Radio was little more than a craze back in 1922; but the radio and the microphone were already prominently featured in Cecil B. DeMille’s Manslaughter, released in September 1922, some ten months after US Secretary of Commerce Herbert Hoover declared the medium to be useless for point-to-point communication, thereby paving the way for broadcasting while leaving hobbyists in the dust of centralized, scheduled entertainment and the big business it was meant to promote. That same year, comedian Ed Wynn made his first foray into radio, the first drama presentation went on the air, and the first commercial went out to anyone equipped with headphones and crystal sets.
The reception was often poor; and critics were not enthusiastic either. One commentator, having just witnessed one of those early broadcast, remarked:
[W]e prefer to stumble downstairs and out again into the silent lanes to meditate on the civilization of 1930, when there will be only one orchestra left on earth, giving nightly world-wide concerts; when all the universities will be combined into one super-institution conducting courses by radio for students in Zanzibar, Kamchatka and Oskaloosa; when instead of newspapers, trained orators will dictate the news of the world day and night, and the bed-time story will be told every evening from Paris to the sleepy children of a weary world; when every person will be instantly accessible day or night to all the bores he knows, and will know them all; when the last vestiges of privacy, solitude and contemplation will have vanished into limbo.
It took a few decades longer for wireless technology to achieve what the reviewer predicted to happen by 1930; but it would not have surprised me if broadcasting had received a similarly unfavorable treatment in one of DeMille’s epics, in which the vices of modern society were frequently likened to the debaucheries of Rome in its fall. Not so.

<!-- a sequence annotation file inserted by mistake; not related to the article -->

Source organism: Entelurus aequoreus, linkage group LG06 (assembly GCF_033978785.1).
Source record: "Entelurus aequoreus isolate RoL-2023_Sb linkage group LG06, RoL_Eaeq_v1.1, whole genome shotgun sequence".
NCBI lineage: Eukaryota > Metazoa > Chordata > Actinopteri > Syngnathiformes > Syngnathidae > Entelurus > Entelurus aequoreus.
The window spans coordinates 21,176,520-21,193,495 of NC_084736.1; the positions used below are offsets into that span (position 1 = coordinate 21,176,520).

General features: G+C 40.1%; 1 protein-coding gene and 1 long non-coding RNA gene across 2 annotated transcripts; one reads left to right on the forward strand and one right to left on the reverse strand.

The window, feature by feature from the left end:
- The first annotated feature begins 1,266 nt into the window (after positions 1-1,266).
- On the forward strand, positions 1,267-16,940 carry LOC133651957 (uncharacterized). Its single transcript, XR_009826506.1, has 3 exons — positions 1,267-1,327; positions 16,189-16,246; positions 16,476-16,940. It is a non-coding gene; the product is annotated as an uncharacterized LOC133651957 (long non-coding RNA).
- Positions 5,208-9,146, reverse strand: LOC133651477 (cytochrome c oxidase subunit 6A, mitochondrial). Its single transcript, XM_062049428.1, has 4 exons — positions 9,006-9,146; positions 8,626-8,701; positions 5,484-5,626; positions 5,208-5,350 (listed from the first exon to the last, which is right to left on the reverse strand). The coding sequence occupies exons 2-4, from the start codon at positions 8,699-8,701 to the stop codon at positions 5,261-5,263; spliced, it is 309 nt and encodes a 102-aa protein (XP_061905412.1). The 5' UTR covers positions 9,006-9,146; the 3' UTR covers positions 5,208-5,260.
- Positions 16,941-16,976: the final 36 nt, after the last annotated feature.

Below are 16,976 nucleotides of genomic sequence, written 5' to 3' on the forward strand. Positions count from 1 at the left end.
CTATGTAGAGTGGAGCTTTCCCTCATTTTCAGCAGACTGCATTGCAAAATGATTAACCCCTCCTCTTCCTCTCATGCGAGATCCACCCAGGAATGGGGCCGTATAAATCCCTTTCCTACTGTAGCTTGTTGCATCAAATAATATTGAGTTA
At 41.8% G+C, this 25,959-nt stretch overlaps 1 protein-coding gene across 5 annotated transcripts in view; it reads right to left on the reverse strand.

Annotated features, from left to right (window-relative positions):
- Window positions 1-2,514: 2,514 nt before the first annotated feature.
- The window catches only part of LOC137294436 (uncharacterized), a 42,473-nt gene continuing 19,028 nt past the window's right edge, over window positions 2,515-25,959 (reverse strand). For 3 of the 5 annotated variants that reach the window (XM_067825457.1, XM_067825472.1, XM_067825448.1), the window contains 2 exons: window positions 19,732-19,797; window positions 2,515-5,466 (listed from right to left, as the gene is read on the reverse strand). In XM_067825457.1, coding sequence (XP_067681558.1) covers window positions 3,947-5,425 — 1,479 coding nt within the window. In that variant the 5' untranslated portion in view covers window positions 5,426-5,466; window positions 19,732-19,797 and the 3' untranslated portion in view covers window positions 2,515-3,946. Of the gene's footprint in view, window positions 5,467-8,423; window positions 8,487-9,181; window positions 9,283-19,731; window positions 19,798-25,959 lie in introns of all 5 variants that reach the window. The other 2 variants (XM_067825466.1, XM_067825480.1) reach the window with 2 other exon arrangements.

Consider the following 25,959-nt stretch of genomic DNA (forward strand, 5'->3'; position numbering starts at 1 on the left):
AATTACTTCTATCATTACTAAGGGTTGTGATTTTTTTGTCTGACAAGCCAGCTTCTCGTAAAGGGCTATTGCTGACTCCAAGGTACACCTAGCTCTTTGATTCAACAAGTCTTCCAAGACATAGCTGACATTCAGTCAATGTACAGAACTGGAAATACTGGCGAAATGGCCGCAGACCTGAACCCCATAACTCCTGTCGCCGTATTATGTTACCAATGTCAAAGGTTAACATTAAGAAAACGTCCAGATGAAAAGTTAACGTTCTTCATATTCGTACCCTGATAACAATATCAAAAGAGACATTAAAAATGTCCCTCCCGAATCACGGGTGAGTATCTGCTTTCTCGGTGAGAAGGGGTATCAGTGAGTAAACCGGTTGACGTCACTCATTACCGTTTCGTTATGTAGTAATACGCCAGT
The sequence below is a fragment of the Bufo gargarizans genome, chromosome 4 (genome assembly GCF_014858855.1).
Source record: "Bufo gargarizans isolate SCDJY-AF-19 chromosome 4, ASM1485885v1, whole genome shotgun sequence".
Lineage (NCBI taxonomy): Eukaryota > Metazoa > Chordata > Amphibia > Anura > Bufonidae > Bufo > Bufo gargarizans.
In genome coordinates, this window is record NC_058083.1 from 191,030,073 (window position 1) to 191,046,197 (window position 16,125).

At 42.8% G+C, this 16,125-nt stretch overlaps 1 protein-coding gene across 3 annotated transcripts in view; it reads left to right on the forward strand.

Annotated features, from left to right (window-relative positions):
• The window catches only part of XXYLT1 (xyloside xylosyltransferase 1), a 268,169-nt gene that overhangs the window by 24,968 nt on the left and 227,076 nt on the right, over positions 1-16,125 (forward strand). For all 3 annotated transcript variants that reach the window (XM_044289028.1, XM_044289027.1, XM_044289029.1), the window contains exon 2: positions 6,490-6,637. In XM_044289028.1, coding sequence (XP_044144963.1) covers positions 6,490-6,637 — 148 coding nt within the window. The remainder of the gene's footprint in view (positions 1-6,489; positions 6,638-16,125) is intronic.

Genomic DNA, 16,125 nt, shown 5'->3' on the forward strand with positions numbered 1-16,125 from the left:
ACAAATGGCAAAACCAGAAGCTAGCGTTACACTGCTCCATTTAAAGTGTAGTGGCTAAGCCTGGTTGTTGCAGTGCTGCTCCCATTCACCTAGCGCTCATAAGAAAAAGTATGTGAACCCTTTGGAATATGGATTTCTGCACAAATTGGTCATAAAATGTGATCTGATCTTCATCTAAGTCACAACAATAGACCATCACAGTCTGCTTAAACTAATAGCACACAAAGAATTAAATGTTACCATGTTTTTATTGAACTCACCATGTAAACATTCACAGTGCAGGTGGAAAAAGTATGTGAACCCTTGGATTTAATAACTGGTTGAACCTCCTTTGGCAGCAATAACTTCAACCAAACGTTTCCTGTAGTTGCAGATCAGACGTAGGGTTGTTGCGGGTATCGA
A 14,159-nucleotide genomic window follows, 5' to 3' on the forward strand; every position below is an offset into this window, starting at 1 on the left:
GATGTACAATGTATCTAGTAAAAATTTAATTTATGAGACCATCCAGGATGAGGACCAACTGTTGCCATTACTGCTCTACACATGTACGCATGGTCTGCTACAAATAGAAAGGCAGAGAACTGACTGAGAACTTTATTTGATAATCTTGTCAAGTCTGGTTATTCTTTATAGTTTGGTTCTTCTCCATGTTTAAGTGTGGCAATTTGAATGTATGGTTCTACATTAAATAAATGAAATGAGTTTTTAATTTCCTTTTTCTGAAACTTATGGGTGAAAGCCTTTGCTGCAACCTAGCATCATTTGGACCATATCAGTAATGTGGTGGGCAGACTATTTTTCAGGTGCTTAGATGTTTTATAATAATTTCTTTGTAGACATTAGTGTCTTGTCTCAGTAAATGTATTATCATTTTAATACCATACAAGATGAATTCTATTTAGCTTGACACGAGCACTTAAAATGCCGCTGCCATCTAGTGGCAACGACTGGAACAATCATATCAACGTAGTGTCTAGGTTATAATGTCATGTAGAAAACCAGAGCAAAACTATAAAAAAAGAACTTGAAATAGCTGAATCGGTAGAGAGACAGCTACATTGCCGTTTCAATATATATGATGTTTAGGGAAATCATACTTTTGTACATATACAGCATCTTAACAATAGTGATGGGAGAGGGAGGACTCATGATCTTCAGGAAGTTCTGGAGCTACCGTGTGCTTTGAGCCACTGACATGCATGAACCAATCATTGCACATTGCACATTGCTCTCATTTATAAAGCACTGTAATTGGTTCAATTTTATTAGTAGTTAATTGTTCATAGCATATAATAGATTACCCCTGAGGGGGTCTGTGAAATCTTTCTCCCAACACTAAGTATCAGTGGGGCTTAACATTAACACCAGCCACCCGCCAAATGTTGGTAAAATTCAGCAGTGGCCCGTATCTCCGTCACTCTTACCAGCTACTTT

Manslaughter, as told by DeMille, is a story of redemption in which both Lydia Thorne, the “speed-mad” socialite justly accused of the titular crime and Daniel O’Bannon, the principled District Attorney who sees to it that she pays for same are suffering the consequences of their actions. Rather inexplicably, O’Bannon has fallen in love with the selfish woman he is sending to jail, presumably because he can see her potential for good even though he accepts the duty of showing everyone how bad she really is.
Ultimately, the two are brought back together through the melodramatic expediency of fate and, having confessed everything else, confess their love. She has paid her dues to society and is thoroughly reformed; he has overcome self-destruction and despair. After all, this is a C. B. DeMille picture.
Before the lovers can run off together, the romance is delayed once more by an important announcement. This is where the radio comes in. O’Bannon has decided to run for governor; but one of his rivals for the hand of Lydia Thorne reminds him that she is a convicted criminal and won’t do as the wife of an elected official. Instead of being denounced and exposed by radio, in place to keep the public abreast of election results, O’Bannon grabs the microphone to broadcast a very personal decision.
It seems that DeMille was courting the new medium to prepare for his role as host and ostensible producer of the Lux Radio Theater, for which the story was adapted in 1938, with Fredric March reprising the role of O’Bannon he had played opposite Claudette Colbert, DeMille’s favorite leading lady, in the remake shot in the year so dreaded by the reviewer of that early broadcast back in 1922. Herbert Hoover’s comments notwithstanding, in DeMille’s Manslaughter, the radio is still very much a communication device. O’Bannon broadcasts unannounced and unrehearsed, just as he makes up his mind about Lydia Thorne. Unlike motorcars and their freewheeling owners, radio was fast without being loose.